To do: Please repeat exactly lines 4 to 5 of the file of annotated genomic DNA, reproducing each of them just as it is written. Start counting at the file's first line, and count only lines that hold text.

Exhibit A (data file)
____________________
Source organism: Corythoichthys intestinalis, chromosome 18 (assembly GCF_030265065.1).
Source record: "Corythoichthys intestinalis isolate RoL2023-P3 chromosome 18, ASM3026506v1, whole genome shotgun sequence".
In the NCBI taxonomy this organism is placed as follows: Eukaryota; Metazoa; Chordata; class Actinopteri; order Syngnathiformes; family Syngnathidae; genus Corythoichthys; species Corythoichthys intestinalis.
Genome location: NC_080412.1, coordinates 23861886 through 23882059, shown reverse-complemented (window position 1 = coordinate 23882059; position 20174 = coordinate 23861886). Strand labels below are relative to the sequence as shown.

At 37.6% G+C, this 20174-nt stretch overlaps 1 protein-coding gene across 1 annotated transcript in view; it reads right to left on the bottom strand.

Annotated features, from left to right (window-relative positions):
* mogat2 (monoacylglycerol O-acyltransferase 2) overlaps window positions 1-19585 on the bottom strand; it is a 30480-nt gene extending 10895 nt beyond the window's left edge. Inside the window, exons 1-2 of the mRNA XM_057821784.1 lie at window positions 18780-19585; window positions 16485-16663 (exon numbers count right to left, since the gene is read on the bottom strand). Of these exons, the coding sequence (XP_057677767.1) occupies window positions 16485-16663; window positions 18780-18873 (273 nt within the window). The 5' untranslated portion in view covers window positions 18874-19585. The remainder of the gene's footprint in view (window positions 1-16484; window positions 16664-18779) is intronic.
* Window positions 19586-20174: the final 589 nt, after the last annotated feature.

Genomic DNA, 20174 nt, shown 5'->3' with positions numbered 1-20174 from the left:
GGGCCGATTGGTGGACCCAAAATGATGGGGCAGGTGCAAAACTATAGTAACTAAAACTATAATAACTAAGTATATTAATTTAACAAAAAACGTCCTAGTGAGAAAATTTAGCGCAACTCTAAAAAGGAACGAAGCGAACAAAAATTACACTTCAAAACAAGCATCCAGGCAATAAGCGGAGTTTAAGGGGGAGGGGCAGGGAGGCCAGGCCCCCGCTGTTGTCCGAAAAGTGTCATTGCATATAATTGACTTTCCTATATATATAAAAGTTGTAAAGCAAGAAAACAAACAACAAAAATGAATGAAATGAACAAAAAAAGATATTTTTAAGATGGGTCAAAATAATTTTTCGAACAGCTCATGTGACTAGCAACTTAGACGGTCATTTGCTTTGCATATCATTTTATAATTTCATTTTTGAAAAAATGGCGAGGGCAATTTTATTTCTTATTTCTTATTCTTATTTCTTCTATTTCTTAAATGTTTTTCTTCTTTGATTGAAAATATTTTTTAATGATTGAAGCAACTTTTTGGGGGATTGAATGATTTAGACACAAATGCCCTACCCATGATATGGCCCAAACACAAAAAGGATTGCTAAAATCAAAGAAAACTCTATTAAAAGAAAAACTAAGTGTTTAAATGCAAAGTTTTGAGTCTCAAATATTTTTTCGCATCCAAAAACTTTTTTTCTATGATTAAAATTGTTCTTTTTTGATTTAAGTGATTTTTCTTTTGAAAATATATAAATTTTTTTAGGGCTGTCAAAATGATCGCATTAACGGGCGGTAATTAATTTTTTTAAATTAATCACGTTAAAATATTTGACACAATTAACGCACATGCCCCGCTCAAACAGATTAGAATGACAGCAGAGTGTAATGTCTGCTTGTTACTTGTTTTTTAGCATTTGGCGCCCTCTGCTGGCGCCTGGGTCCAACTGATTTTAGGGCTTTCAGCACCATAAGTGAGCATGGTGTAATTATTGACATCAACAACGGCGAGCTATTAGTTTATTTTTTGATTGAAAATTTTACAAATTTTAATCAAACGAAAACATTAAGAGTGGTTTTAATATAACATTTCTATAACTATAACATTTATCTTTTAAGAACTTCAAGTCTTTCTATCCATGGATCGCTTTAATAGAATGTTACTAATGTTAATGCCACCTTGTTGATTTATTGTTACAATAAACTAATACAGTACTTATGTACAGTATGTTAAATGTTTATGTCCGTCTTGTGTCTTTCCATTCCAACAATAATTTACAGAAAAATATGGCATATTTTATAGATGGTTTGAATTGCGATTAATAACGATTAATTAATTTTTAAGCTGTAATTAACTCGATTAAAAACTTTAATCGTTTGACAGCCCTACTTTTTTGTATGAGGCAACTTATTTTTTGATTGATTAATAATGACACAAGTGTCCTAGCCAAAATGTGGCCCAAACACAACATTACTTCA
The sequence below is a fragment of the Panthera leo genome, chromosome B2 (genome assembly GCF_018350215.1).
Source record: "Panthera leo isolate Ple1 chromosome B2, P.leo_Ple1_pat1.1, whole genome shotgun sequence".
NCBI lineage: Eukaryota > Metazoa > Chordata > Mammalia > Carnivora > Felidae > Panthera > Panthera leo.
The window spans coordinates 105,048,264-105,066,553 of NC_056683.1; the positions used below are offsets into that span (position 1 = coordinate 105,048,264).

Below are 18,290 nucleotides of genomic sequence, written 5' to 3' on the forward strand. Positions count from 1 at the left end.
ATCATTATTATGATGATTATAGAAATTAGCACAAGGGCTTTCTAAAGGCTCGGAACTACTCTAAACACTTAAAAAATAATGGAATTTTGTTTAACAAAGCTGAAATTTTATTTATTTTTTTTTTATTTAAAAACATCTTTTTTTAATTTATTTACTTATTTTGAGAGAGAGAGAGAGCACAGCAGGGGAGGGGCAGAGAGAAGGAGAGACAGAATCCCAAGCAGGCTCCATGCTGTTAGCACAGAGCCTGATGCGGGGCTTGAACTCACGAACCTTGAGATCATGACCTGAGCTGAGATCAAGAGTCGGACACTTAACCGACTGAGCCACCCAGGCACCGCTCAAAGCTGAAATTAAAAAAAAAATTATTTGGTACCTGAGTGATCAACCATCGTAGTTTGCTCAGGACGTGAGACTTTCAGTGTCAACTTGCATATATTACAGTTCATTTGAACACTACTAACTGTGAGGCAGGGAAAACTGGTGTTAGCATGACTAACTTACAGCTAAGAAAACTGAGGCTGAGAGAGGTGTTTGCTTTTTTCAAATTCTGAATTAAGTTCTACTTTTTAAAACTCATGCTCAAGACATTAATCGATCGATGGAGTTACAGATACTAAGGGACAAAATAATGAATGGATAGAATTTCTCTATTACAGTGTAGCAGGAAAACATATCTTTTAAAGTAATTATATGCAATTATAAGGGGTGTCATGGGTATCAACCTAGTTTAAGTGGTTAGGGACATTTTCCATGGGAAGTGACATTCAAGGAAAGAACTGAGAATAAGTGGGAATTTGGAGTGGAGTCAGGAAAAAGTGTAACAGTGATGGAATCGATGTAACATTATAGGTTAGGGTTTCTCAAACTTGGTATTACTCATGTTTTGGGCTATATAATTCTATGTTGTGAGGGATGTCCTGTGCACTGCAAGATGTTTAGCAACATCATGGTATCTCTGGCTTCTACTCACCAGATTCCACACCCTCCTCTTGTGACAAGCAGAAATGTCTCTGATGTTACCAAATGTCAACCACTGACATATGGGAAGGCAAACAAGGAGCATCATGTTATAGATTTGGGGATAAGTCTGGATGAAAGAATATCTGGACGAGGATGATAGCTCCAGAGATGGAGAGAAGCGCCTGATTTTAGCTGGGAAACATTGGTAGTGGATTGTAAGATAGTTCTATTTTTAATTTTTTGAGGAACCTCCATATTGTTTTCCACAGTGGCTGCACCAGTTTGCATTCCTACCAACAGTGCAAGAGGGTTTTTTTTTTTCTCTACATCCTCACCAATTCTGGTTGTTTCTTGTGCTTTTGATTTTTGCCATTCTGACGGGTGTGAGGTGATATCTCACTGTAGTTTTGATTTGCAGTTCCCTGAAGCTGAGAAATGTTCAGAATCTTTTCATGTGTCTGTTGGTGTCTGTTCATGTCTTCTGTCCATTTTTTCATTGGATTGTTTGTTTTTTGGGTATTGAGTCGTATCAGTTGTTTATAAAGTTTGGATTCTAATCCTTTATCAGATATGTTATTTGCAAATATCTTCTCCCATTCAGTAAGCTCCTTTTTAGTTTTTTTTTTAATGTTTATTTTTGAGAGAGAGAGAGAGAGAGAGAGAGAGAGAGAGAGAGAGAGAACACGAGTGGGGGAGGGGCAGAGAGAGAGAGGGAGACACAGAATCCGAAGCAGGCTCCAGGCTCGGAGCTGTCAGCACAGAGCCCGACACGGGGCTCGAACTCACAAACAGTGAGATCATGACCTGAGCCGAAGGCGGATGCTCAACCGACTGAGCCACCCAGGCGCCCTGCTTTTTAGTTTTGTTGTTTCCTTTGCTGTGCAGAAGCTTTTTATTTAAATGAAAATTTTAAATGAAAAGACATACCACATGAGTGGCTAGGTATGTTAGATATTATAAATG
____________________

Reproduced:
Genome location: NC_080412.1, coordinates 23861886 through 23882059, shown reverse-complemented (window position 1 = coordinate 23882059; position 20174 = coordinate 23861886). Strand labels below are relative to the sequence as shown.

At 37.6% G+C, this 20174-nt stretch overlaps 1 protein-coding gene across 1 annotated transcript in view; it reads right to left on the bottom strand.